The grant will support the new ACRF Program for Resolving Cancer Complexity and Therapeutic Resistance at WEHI, that will see a team of cancer experts specialising in blood, breast, lung, ovarian, pancreatic and skin cancers collaborating to better understand cancer complexity and treatment resistance at a single-cell level.
The grant has also enabled WEHI to purchase cutting-edge equipment that will be housed in its purpose-built imaging and genomics facilities. This includes a $2.2 million MIBIscope – one of the first in Australia. Unlike traditional microscopes that use laser technology, the MIBIscope uses an ion beam to constantly take high quality images of cells, or whole tissue sections. This revolutionary imaging platform will allow researchers to accelerate their single-cell research in exquisite molecular detail.
The ACRF Program for Resolving Cancer Complexity and Therapeutic Resistance will involve a multidisciplinary team of 19 cancer researchers who are accomplished leaders in varying forms of cancer.
While cancer researchers have made significant progress in diagnosing and treating cancers, many patients still undergo treatment without knowing whether the therapy will be effective, or if their tumour will become resistant to the treatment.
Professor Andrew Roberts AM is one of three lead investigators on the project and said this new initiative will steer researchers towards understanding how to deal with the diversity of cancers and the variability of patients’ responses to treatments.
“This important investment from ACRF will enable us to gain a deeper understanding of how cancers develop at a single-cell level, leading to breakthroughs in how we personalise cancer therapy that will have a real impact for patients in the future, improving treatment response and overcoming treatment resistance,” Professor Roberts said.
The MIBIscope is the fastest, highest resolution mass spectrometry-based imager ever made.
Unlike traditional microscopes, the MIBIscope can detect up to 40 individual protein markers in a single image, can assess tissue architecture to determine the size and location of tumours in relation to other structures or cells and classify different cell types in the sample with high accuracy. One of a few in Australia, it is also the only machine that is capable of the analysis scale, sensitivity and large sample size proposed in this research program.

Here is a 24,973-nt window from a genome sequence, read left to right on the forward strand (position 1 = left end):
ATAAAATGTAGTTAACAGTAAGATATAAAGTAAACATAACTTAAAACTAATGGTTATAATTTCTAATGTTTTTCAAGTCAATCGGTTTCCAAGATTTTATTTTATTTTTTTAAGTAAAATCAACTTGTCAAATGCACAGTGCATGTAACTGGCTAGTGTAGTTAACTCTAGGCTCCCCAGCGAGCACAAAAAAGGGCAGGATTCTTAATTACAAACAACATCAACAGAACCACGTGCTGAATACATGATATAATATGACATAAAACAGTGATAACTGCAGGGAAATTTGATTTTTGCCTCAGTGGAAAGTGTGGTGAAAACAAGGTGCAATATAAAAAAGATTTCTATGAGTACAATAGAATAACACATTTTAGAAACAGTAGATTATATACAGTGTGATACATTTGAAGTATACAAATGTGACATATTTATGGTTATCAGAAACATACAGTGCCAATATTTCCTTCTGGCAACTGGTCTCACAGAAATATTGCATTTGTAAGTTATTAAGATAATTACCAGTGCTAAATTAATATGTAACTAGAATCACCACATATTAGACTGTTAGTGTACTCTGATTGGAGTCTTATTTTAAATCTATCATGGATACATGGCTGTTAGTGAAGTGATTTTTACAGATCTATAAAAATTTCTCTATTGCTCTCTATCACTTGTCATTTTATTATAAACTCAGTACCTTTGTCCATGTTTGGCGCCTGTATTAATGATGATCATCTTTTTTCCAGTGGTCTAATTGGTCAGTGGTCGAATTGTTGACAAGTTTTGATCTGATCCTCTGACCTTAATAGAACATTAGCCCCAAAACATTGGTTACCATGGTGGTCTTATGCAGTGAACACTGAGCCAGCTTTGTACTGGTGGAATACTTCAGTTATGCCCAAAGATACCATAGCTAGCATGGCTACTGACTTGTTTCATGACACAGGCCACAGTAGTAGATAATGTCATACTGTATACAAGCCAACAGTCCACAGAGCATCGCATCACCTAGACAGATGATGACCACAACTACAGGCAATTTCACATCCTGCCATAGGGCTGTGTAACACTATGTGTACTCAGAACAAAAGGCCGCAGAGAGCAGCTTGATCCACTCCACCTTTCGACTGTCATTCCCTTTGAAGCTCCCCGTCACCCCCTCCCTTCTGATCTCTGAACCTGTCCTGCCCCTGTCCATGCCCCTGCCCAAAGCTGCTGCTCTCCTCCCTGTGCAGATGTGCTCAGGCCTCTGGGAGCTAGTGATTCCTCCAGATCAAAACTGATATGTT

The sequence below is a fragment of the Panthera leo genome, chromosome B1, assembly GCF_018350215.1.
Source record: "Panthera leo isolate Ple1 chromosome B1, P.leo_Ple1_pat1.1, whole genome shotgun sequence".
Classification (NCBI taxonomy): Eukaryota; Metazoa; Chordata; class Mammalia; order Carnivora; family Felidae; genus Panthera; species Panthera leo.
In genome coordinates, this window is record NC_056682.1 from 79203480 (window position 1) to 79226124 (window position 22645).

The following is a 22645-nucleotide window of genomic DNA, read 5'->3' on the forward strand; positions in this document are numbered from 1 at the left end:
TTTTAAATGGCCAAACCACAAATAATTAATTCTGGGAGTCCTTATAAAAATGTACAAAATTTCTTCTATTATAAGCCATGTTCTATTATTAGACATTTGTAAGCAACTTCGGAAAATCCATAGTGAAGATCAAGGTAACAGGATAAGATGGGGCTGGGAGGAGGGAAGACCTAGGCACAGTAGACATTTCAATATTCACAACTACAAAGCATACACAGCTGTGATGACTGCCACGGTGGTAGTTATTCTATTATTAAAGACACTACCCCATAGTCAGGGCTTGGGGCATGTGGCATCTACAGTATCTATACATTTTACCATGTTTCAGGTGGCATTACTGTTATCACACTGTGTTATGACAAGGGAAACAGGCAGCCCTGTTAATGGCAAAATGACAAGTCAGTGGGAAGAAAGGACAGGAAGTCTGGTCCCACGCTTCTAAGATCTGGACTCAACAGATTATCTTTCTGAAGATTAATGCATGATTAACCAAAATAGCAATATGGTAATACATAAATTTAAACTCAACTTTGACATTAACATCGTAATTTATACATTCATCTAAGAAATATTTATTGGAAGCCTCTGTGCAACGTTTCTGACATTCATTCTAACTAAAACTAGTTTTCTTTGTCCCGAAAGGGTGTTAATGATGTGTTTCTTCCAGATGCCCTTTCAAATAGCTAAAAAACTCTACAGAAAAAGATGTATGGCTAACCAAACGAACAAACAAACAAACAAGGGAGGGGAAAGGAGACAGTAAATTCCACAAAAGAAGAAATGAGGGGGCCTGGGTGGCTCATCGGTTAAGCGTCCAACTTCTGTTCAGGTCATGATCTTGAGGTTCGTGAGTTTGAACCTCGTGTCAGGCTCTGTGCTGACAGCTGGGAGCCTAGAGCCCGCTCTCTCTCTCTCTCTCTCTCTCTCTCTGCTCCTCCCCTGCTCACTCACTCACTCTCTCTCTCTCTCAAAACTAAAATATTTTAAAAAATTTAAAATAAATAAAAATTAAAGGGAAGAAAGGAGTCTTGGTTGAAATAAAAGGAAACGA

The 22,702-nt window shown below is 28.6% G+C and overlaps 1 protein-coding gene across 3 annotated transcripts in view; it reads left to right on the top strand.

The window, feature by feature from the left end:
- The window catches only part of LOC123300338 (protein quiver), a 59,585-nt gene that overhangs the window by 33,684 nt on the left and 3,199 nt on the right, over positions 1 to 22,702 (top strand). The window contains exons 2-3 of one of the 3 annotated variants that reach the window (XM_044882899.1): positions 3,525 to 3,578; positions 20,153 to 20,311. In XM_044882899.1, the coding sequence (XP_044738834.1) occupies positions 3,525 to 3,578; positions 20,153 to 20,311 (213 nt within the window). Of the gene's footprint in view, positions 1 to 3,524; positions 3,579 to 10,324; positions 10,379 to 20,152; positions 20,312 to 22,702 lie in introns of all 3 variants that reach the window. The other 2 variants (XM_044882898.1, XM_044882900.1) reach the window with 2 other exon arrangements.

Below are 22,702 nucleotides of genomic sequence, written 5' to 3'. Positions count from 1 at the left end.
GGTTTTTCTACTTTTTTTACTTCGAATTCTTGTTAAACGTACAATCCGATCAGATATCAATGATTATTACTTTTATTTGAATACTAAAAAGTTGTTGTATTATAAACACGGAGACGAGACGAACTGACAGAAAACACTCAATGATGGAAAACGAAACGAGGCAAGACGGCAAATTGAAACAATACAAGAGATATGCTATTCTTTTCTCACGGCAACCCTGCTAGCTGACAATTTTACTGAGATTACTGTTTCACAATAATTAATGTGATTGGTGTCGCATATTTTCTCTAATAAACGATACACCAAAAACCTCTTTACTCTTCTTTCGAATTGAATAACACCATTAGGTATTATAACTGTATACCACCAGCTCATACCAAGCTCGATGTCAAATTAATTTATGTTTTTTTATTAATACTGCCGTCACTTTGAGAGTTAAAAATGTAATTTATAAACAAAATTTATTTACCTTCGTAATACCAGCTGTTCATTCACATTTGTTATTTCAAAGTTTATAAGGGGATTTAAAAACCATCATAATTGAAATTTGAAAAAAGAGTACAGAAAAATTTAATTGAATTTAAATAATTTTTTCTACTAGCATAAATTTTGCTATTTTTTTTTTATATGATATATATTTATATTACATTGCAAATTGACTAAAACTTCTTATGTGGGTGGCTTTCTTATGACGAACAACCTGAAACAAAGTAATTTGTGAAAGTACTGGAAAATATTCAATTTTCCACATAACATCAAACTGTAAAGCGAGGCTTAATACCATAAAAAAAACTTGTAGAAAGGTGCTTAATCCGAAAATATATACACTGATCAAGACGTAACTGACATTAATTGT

WEHI will also add a multiphoton microscope to its arsenal of cutting-edge technology. The advanced microscope will allow researchers to look inside tissue and analyse how cancers grow and change over time.
This new equipment will allow researchers to better understand what drives cancer development and how the genetic diversity in cancers can affect whether a cancer treatment is effective or not. This knowledge will help to develop better ways of personalising cancer therapies to conquer the biggest challenges in cancer today – ultimately predicting and improving patients’ treatment response and overcoming drug resistance.
Institute director Professor Doug Hilton AO said the new ACRF research program was well-positioned to drive the next generation of improvements in treatments for a range of cancers.
“Discoveries are always the pinnacle of collaborations and teamwork, and we recognise that our supporters are vital contributors to making transformative discoveries. ACRF has played a pivotal role in supporting the efforts of WEHI researchers for over 20 years, and I am honoured WEHI has been selected to take the reins on this important new program.
“This grant will allow our researchers to tackle some of the most complex problems in cancer research by providing them with the essential tools required to hopefully one day improve the life of every individual diagnosed with cancer.”
This is the sixth ACRF grant awarded to WEHI, for projects totalling $10.5M.
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